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(P-9) Io and Other Moons of Jupiter


9a. Earth orbits Sun?

9b. The Planets
P--1 Links and Tables
P--2   Mercury
P--3 Venus
P--4 Earth
P--5 Mars
P--6 Asteroids
P--7 Jupiter
P--8 Io and other
        Jupiter moons
P--9 Saturn
P--10 Telescopes
P--11 Uranus
P--12 Neptune
P--13 Pluto & Kuiper Belt
P--14 Comets and more

9c. Copernicus
        to Galileo

10. Kepler's Laws

    In early 1610 Galileo's, using his first telescope, observed 3 and then 4 satellites shuttling back and forth along a straight line through Jupiter--obviously, satellites sharing (almost) the same orbital plane, also close to the plane of the ecliptic. Were it not for the glare of the planet, they would be just barely visible to the eye on a dark night. He called them "Medicean stars" after the Medici family, rulers of Florence, whose patronage he sought (he got it, but unfortunately that made him leave Venice, where he was protected from the pope's reach). They are now named (in order of distance--left to right in the illustration above) Io, Europa, Ganymede and Callisto, after illicit loves of Jupiter (or Zeus, his Greek counterpart); quite a few moons discovered later also bear names of such lovers, of which mythology has left a long list.

    The three outer moons are icy, but innermost Io has an interesting history. Since it moves quite rapidly, it enters and exits eclipses within a minute or so, making such eclipses useful as timing signals in an era when clocks were too inaccurate for navigation. The story of how Olaf Roemer tried to tabulate such eclipses and obtained (for the first time) an estimate of the velocity of light is told elsewhere in this web collection.

    The modern chapter of Io research began in 1955, when a radio-astronomy experiment Ken Franklin and Bernie Burke discovered a strange celestial radio source which kept shifting its position. It turned out to be Jupiter, and later observations on the Earth's own magnetosphere suggested the signals came from a dense population of trapped particles. Those emissions however were not completely random--in part they required a specific position of Io relative to the Jupiter-Earth line.

The Moon Io     Pioneer 10 and 11 observed Jupiter's radiation belt, but the high radiation intensity frustrated detailed observations of Io. Voyager 1 passed close to Io on March 5, 1979 and found it to be the most active volcanic body in the solar system. That happened just a few weeks after an article in "Science" (by Peale, Cassen and Reynolds) predicted Io's interior to be heated by alternate squeezing due to the gravity of Europa and Ganymede.

    To the Voyager 1 camera Io presented a strange surface of colored volcanic deposits (like the image shown here, taken by "Galileo" on 7 September 1996). Then one of the engineers, Linda Morabito, looked at the edge of the planet and discovered a huge glowing fountain rising above it. Later other active, glowing volcanic vents were also located.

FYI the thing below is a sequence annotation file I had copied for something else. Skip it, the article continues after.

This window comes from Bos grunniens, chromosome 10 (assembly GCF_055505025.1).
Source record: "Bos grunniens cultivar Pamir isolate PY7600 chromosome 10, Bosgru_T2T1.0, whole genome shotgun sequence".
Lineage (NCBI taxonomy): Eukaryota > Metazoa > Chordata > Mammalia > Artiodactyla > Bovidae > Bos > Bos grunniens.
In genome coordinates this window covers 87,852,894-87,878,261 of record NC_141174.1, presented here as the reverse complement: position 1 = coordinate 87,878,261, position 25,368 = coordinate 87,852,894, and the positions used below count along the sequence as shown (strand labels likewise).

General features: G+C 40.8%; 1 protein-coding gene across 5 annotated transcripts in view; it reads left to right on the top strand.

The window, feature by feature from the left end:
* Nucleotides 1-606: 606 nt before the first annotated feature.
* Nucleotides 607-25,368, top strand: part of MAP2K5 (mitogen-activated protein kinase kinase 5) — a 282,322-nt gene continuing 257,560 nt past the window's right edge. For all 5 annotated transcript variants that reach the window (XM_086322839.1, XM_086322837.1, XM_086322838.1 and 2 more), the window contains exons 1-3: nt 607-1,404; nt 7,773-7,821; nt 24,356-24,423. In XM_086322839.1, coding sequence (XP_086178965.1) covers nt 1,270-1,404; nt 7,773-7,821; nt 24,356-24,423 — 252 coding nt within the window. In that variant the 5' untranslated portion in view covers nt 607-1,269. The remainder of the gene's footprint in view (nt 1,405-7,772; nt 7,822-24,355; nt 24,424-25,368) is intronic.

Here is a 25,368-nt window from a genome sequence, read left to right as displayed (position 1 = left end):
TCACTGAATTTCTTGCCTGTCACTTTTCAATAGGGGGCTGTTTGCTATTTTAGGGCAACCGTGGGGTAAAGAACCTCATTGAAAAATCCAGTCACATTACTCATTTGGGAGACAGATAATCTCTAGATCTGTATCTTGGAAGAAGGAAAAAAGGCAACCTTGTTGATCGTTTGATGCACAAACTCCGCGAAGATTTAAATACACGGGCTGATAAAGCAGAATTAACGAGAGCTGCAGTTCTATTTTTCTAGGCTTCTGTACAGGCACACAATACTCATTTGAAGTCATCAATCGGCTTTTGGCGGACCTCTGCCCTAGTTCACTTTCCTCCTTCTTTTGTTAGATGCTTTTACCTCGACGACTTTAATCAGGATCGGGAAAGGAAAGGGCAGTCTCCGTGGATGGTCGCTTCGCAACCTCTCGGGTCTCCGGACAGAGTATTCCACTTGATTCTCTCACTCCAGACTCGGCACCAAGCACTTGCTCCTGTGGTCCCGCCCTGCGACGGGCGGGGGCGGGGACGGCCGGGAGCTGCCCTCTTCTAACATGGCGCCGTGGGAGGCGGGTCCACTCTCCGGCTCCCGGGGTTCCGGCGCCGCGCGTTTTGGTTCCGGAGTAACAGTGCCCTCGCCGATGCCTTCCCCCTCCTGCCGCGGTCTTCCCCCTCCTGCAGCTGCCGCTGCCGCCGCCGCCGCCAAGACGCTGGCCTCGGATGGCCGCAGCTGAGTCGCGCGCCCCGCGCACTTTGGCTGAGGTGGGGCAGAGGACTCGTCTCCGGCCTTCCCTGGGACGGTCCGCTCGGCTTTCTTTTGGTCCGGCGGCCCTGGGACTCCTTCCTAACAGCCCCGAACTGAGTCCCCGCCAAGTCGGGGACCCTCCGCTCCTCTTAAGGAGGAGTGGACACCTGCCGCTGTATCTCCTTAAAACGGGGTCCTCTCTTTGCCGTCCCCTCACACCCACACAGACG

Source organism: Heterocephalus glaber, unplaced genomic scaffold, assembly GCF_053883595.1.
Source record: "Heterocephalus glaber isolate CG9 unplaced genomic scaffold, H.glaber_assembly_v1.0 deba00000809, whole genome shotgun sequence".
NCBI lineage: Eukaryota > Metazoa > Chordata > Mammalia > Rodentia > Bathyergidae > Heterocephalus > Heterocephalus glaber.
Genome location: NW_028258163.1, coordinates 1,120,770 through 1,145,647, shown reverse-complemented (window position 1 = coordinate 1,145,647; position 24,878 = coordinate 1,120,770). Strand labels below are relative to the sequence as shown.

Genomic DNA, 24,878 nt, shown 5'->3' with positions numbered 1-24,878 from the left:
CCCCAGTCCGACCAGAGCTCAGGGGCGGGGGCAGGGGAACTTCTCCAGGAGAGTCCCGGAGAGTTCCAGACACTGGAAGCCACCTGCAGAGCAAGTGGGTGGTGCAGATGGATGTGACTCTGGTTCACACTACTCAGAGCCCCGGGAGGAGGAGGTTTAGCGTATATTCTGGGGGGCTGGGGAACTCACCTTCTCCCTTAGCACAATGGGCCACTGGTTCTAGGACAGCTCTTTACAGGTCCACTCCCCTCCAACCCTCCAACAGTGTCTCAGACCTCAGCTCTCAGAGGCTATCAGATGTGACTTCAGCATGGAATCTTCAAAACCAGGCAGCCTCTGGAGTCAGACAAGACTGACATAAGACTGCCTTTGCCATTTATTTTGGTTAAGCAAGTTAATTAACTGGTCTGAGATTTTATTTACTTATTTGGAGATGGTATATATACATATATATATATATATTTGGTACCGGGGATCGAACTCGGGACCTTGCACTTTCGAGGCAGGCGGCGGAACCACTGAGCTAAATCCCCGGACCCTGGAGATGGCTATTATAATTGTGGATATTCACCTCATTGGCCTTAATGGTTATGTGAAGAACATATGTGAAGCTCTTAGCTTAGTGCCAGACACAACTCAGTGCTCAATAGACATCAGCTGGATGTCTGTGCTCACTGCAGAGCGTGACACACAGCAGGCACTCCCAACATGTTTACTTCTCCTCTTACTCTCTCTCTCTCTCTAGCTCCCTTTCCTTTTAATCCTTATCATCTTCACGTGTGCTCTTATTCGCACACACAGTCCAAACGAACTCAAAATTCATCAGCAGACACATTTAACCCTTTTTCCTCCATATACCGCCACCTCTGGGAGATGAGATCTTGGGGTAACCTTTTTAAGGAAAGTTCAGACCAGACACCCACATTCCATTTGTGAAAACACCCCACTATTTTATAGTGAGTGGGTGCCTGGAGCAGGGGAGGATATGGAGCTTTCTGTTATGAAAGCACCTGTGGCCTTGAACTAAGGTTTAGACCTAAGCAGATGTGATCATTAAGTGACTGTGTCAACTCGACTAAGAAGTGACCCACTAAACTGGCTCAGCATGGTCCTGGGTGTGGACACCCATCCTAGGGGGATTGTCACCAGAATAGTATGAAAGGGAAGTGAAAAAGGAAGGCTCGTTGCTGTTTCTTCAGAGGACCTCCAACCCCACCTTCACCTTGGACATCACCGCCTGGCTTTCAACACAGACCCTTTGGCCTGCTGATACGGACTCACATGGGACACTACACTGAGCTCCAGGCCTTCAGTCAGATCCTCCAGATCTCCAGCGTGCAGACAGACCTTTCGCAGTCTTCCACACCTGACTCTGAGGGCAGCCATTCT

Io's volcanoes may be the source of many of the ions in Jupiter's magnetosphere, and they also account for the "Io torus," a ring of glowing sodium atoms tracing Io's orbit. They also seem to be the source of Io's ionosphere, though the satellite itself may also be a fair conductor of electricity. Either or both of these make possible an electric circuit, linking Io and Jupiter's ionosphere, with Jupiter's magnetic field lines creating a conducting link, since electric conductivity in a plasma proceeds easily along such lines.

    In a circuit of this sort, where one conductor moves relative to the other in a way which (at least in part) cuts across magnetic field lines, a dynamo effect is created, using energy of the relative motion to generate an electric current. The Io dynamo is an example of this, too, though here the main cause of the motion is not the orbital motion of Io--rather, it is the rotation of plasma trapped in Jupiter's magnetic field, forced by electromagnetic forces ("freezing of field lines to the plasma") to keep step with the fast rotation of the planet.

    Voyager 2, passing Io on July 9, 1997, was steered to cross those field lines, and detected the magnetic disturbance of its currents, which also seem to be the cause of the modulated radio emission. Where the currents intersect the ionosphere of Jupiter, an intense polar aurora is created--a process somewhat similar to the one responsible for aurora near Earth. The fact that multiple auroral bands have been observed suggests that magbe other moons of Jupiter also generate dynamo action.

    As noted earlier, to date 63 satellites of Jupiter have been tallied. The other big ones, Io, Europa, Ganymede and Callisto, are icy and have strange markings, including "palimpsest craters," ring-like structures due to impacts which probably once created crater walls like those on our own Moon, but which sagged to the surface, leaving only an outline marking, because ice tends to flow under gravity (as it does in glaciers on Earth). Some researchers have found indications of a briny ocean beneath Europa's frozen surface, but the likelihood of it harboring life seems small

Next Planet:     #P-9   Saturn

Next Stop (following "The Planets"): #9c   The Discovery of the Solar System, from Copernicus to Galileo

            Timeline                     Glossary                     Back to the Master List

Author and Curator:   Dr. David P. Stern
     Mail to Dr.Stern:   stargaze("at" symbol)phy6.org .

Last updated: 18 February 2008

Above is background material for archival reference only.

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